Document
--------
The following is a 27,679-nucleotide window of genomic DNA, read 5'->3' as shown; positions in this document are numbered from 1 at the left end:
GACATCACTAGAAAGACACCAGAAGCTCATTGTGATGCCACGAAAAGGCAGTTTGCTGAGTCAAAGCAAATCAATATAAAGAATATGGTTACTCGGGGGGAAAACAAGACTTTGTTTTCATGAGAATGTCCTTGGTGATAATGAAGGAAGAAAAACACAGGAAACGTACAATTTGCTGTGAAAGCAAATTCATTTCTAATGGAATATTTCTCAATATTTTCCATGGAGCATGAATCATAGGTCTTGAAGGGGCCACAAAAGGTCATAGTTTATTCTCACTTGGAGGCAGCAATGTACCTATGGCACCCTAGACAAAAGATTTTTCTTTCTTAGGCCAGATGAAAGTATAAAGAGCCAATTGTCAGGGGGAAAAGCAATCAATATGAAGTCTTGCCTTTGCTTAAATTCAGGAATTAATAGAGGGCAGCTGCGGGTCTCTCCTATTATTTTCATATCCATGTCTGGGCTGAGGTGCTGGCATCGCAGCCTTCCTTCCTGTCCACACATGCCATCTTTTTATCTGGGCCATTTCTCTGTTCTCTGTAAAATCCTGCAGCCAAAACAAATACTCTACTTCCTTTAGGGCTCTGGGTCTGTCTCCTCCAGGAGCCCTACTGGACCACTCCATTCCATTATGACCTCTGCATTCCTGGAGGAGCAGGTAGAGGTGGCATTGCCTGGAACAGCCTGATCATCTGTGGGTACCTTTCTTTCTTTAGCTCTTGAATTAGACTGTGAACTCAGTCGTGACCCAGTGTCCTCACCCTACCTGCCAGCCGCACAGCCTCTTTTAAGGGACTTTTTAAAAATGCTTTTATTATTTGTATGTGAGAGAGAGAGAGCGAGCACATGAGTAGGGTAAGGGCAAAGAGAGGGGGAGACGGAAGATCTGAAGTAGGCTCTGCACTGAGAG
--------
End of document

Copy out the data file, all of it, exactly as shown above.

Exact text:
The following is a 27,679-nucleotide window of genomic DNA, read 5'->3' as shown; positions in this document are numbered from 1 at the left end:
GACATCACTAGAAAGACACCAGAAGCTCATTGTGATGCCACGAAAAGGCAGTTTGCTGAGTCAAAGCAAATCAATATAAAGAATATGGTTACTCGGGGGGAAAACAAGACTTTGTTTTCATGAGAATGTCCTTGGTGATAATGAAGGAAGAAAAACACAGGAAACGTACAATTTGCTGTGAAAGCAAATTCATTTCTAATGGAATATTTCTCAATATTTTCCATGGAGCATGAATCATAGGTCTTGAAGGGGCCACAAAAGGTCATAGTTTATTCTCACTTGGAGGCAGCAATGTACCTATGGCACCCTAGACAAAAGATTTTTCTTTCTTAGGCCAGATGAAAGTATAAAGAGCCAATTGTCAGGGGGAAAAGCAATCAATATGAAGTCTTGCCTTTGCTTAAATTCAGGAATTAATAGAGGGCAGCTGCGGGTCTCTCCTATTATTTTCATATCCATGTCTGGGCTGAGGTGCTGGCATCGCAGCCTTCCTTCCTGTCCACACATGCCATCTTTTTATCTGGGCCATTTCTCTGTTCTCTGTAAAATCCTGCAGCCAAAACAAATACTCTACTTCCTTTAGGGCTCTGGGTCTGTCTCCTCCAGGAGCCCTACTGGACCACTCCATTCCATTATGACCTCTGCATTCCTGGAGGAGCAGGTAGAGGTGGCATTGCCTGGAACAGCCTGATCATCTGTGGGTACCTTTCTTTCTTTAGCTCTTGAATTAGACTGTGAACTCAGTCGTGACCCAGTGTCCTCACCCTACCTGCCAGCCGCACAGCCTCTTTTAAGGGACTTTTTAAAAATGCTTTTATTATTTGTATGTGAGAGAGAGAGAGCGAGCACATGAGTAGGGTAAGGGCAAAGAGAGGGGGAGACGGAAGATCTGAAGTAGGCTCTGCACTGAGAG